When contemporary culture acknowledges Bing Crosby at all, it is as a relic of ancient pop, his musical conservatism epitomized by "White Christmas." Happily, a new seven-disc Mosaic Records set reminds us that Crosby always swung without strain. In the mid-1950s, when he had apparently been eclipsed by Frank Sinatra, then by Elvis, Crosby was still singing splendidly. The often high-level melodrama of his early records had given way to a masterful casualness.
The 160 tracks in this set were recorded on tape for his daily radio show and find Crosby fronting pianist Buddy Cole's easy-going jazz quartet (anchored by the peerless drummer Nick Fatool). Crosby's commercial recordings showed him attempting to appeal to every constituency (thanks to Decca's Jack Kapp), thus singing hymns, cowboy songs, and forgettable pops.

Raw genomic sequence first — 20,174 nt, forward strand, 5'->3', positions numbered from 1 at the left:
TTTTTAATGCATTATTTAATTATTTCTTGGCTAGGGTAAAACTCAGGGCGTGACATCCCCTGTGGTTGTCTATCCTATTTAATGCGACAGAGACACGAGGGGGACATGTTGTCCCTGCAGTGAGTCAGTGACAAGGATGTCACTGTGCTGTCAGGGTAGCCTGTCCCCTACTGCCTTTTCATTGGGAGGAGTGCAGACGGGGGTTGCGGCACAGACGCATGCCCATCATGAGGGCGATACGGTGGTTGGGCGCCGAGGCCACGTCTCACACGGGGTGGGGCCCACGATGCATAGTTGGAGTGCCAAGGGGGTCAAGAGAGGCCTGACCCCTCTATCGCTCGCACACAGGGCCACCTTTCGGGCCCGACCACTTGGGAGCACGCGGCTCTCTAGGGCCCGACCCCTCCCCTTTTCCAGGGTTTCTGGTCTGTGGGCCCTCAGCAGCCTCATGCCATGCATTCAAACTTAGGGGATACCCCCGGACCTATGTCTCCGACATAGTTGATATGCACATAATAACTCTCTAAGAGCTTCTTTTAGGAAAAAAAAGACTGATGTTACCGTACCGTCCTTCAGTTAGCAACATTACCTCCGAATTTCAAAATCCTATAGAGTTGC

Free at last to record what he liked, Crosby chose first-rate material: Rodgers, Warren, Duke, Waller, Berlin, Gershwin, Donaldson, Arlen, Youmans, Porter, a few Broadway standards. This set proves how much of a warm, unaffected jazz singer Crosby continued to be, subtly improvising on every track. A later session adds four hot horns to the quartetincluding the swashbuckling trombonist Abe Lincolnand places Crosby in the hip Dixieland ambiance he loved. Because of their intended audience, the performances will at first seem brief, and a dozen songs are beyond rescue. But Mosaic has again provided rare music in beautiful sound, with fine commentary from Crosby biographer Gary Giddins.
Mosaic sets are not meant to be listened to in a sitting, but these performances will help many listeners reevaluate their view of Crosby's jazz credentials. The music will also give pleasure long after the January sales have ended.